Be Flexible

It’s a job requirement

A lot of people online ask me for tips and guides for this job, and one point I am going to stress is being flexible. You’re dealing with people in 3 or 4 countries, and just as many time zones, for one piece of information at most times. While the rest of the compound was passed out and nursing hangovers hiding from the sunlight I spent my last morning in Honiara watching the sunrise over the split hulks of former fishing vessels that line the shore.

Not sure anything would be open, I still wanted a real breakfast that wasn’t hangar rice so I fished the keys out of my pocket and took the truck into town to the Pacific Coast Casino (or something like that) where I had eaten two days ago for lunch. I knew they had western style omelets on their menu and I wanted a real breakfast. I had them add hot chilies to a meat omelet and ordered two tall glasses of orange and mango juice. I hungrily scarfed down the four slices of toast with jam that came with the eggs. It was the best breakfast I’d had in two months.

One thing I’ll say is that when you are on this side of the world the Aussie influence in egg cooking is felt everywhere. They like their eggs soft and runny and oozing. The pacific islands emulate that no matter which one you land on – you’ve got to tell them well done on the eggs, and when they come out undercooked, send them back telling them to cook them well done, cook more, and they will get it right. Just accept that you are sending them back to the kitchen once.

When I got back more people were up and moving around, reflecting on the night, the triumph of Don Nick over the women of the island will be a ballad sung in taverns the globe over one day I hope, and I loaded my bags into the truck. After a round of goodbyes, I went to the airport.

Henderson International Airport, as it is named, is the most awesome airport ever. Only because of the name. There is no AC in the airport, it’s a literal hotbox. I got checked in and then paid for an internet card to use in the terminal while I waited. I managed to convince the girl working the counter at the airport services booth to go into the arrivals hall with my money and buy a few bottles of ice water (since the departure terminal shop was closed) for me and then made my way outside.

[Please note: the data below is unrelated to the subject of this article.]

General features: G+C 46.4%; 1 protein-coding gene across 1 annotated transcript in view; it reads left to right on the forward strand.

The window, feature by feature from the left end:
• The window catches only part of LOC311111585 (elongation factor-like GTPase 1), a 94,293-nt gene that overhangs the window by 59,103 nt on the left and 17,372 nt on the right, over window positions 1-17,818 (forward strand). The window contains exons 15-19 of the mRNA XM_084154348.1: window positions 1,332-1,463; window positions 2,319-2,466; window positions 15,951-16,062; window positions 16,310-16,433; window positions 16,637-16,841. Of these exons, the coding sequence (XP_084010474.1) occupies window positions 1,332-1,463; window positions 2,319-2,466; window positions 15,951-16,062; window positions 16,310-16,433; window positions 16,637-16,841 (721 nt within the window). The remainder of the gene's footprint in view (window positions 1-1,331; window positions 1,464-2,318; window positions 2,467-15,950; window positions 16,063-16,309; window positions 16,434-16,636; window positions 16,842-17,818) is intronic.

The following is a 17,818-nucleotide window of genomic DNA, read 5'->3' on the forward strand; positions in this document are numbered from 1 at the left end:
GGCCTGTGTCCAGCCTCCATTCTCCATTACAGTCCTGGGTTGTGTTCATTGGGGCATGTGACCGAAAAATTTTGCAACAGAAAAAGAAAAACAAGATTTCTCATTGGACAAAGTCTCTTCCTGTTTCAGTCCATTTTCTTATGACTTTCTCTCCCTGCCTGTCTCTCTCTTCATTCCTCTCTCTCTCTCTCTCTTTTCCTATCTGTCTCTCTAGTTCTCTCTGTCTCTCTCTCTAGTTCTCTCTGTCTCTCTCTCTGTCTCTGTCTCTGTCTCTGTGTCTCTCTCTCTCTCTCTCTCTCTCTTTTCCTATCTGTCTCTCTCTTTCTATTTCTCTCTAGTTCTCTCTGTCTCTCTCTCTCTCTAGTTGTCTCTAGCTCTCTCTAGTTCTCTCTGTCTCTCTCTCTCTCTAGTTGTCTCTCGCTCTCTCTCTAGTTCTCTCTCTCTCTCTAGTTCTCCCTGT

A strong breeze was blowing which made outside, in the sun, more comfortable than inside the airport. I made fast friends with an Aussie family because they had an extra plastic seat that one daughter was using as a foot rest, I gave them one of my bottles of water (which they were extremely grateful for) and took the footrest away. When I boarded the Virgin Australia plane I was thrust into the future.

I had forgot how much I loved modern technology and accouterments and this was a brand new Boeing 737-800 fresh out of the shop. It had touchscreens and ambient lighting, and air conditioning on blast. I’m a child of the future, and in the last two months the most advanced technology I’ve seen has been what I brought with me. My former ship was older than me by 4 years, the helicopter even older than the ship. I was in heaven surrounded by the hum and whir, and sterile clean, sleek surfaces, of a modern jet airliner.

Brisbane was more of the same, the hotel I was in for the night was in a town called Ascot, a suburb of Brisbane only a stones throw from the airport (where my childhood friend from Indonesia, Kim, went to school). I had internet that worked and was finally able to upload the hundreds of photos I had been unable to upload using the internet on the islands. I uploaded a movie to youtube (search for Sky Pirate of the Caribe) and got caught up on emails and updates. It was excellent.

The best part was the 1st world, western, food. I walked 10 minutes to racecourse road (or something to that end) where I found an Australian chain resto called Grilld where I had an awesome chicken sandwich, the “Hot Chica”, a cold beer and some sweet potato fries. The first thing I did at the airport was to get an Australian sim card and data, the 4G was lightning fast, like being in the states again.

One of my favorite things about being over here is that I’m the exotic foreigner. I think they expect a normal voice when they talk to me and when my American accent comes out they have all sorts of questions, and by all sorts I mean – the same three. “Where are you from, your accent is very distinctive you know, and I bet you think we all sound very funny don’t you.”

But I love it, because me accent is so distinct it serves as a conversation starter. I bought a few bottles of water and then headed to my hotel. The next day would start even earlier. I was on a flight to Nadi, Fiji and still waiting to find out where after that. There were two really good options in front of me. I was either going to continue on to Suva (again) and meet the Shilla Harvester which had an MD 500D on it (EEP!) or I was going to spend two days in the tropical resort getaway of Nadi before flying to Tarawa to meet another ship there. This is where flexibility is key.

I didn’t find out until that night that I was going on to Suva. I loved my time in Australia, I think when my contract ends in November I’m going to spend a month or two here, learning to surf and romancing Australian girls. With their sunkissed skin and blond hair – they’re impossible to resist.

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